• Coil and spiral binding, seen in both hard- and softcover journals, have perforated pages bound with plastic or metal coil. The pages turn 360 degrees, and the journal can be folded back for writing. Unfortunately, pages tear away from a coil rather easily.

Deluxe journal sets

When journals come with accessories like stationery, writing instruments or stickers, they’re called deluxe journal sets. Popular for gifting, they cater to a kid’s general interest in writing. Not only do they foster a constructive journaling environment, but many of these accessories can also be used for other activities, such as letter-writing, thank-you notes or school projects. 

How much you can expect to spend on a kid’s journal

Basic ruled or blank-page journals cost $10 and below, whereas journals with hardcovers and better bindings run closer to $20. The most expensive journals, priced $20-$35, are well-made and often come with accessories such as pens or stationery. 

Kid’s journal FAQ

Is writing in a journal better than typing on a PC or tablet?

A. It’s not necessarily a matter of being better; it’s a matter of a preferred medium. Kids who enjoy the physical acts of writing and drawing may prefer using pen and paper. Skilled or speedy typists may be partial to using devices, as they may appreciate the opportunity to edit or save their writing electronically. 

Which types of writing instruments should kids use for journals?

A. Pencils and ballpoint pens remain favorite options. Rollerball pens and fine-tip markers are ideal for journals with thicker pages that prevent bleeding through. Heavier and thicker markers, however, aren’t recommended. 

What’s the best kid’s journal to buy?

Top kid’s journal

Harry Potter Gryffindor Journal

Harry Potter Gryffindor Journal

What you need to know: A premium option, this durable hardcover journal has the quality of high-end adult journals.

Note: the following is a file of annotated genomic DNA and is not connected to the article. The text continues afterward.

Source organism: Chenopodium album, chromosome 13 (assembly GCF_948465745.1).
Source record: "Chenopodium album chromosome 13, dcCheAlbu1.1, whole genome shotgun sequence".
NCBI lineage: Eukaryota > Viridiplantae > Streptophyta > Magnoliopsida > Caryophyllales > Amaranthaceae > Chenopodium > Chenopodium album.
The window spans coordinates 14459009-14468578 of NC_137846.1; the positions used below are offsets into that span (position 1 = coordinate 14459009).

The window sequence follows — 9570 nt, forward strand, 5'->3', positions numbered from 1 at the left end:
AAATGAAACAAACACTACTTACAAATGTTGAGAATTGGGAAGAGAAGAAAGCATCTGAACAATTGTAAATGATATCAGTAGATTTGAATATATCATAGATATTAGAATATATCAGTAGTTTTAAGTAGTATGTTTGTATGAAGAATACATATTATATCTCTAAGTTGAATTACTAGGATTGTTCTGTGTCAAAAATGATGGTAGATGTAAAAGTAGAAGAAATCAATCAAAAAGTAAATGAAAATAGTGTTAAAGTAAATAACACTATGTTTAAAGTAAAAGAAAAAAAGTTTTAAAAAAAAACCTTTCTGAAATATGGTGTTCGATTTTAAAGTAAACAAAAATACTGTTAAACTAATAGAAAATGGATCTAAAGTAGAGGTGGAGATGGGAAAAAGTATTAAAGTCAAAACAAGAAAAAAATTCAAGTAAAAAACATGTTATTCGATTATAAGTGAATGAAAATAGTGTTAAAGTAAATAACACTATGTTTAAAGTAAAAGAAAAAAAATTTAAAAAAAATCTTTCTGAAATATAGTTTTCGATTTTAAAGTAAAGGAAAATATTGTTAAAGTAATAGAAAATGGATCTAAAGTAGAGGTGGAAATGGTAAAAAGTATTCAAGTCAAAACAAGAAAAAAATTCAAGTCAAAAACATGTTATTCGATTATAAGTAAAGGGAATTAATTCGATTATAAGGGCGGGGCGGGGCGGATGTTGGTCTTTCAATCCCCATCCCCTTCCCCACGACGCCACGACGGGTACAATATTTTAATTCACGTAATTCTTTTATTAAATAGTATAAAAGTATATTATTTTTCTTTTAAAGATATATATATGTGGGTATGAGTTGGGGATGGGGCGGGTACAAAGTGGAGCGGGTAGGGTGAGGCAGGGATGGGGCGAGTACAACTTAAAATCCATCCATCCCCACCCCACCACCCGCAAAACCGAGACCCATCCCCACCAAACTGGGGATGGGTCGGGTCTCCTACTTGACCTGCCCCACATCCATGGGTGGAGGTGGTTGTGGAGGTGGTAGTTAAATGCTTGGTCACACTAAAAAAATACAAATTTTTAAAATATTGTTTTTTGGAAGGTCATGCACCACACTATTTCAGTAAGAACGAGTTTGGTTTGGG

What you’ll love: The officially licensed journal has signature Harry Potter features, including a diecast metal crest. It has two ribbon bookmarks that you can use to section the journal. The durable design holds up well to heavy use. 

What you should consider: The Harry Potter journal is much heavier and bulkier than most options. 

Where to buy: Sold by Amazon

Top kid’s journal for the money

Peaceable Kingdom Secrets, Dreams and Wishes Glow-In-The-Dark Journal

Peaceable Kingdom Secrets, Dreams and Wishes Glow-in-the-Dark Journal

What you need to know: This color journal, ideal for ages 6 and older, has 104 blank lined pages that can be used either for school or personal journaling. 

What you’ll love: The line spacing is wide enough to accommodate kids with larger handwriting. The rounded edges are considered kid-friendly, plus they’re less prone to sustaining damage or bending. Pages are thicker than most kids’ journals. 

What you should consider: Some people found the lock was flimsy and they had to replace it. 

Where to buy: Sold by Amazon

Worth checking out

The 3-Minute Gratitude Journal for Kids

The 3-Minute Gratitude Journal for Kids

What you need to know: Given its friendly design and various writing prompts, this is a popular first journal for kids.

What you’ll love: The journal has a good balance of guided prompts and free writing areas. It’s suitable for independent or collaborative writing with household members or therapists. The pages feature large, easy-to-read text and friendly characters. 

What you should consider: The journal has a soft cover and may tear with minimal use. 

Where to buy: Sold by Amazon


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Sian Babish writes for BestReviews. BestReviews has helped millions of consumers simplify their purchasing decisions, saving them time and money.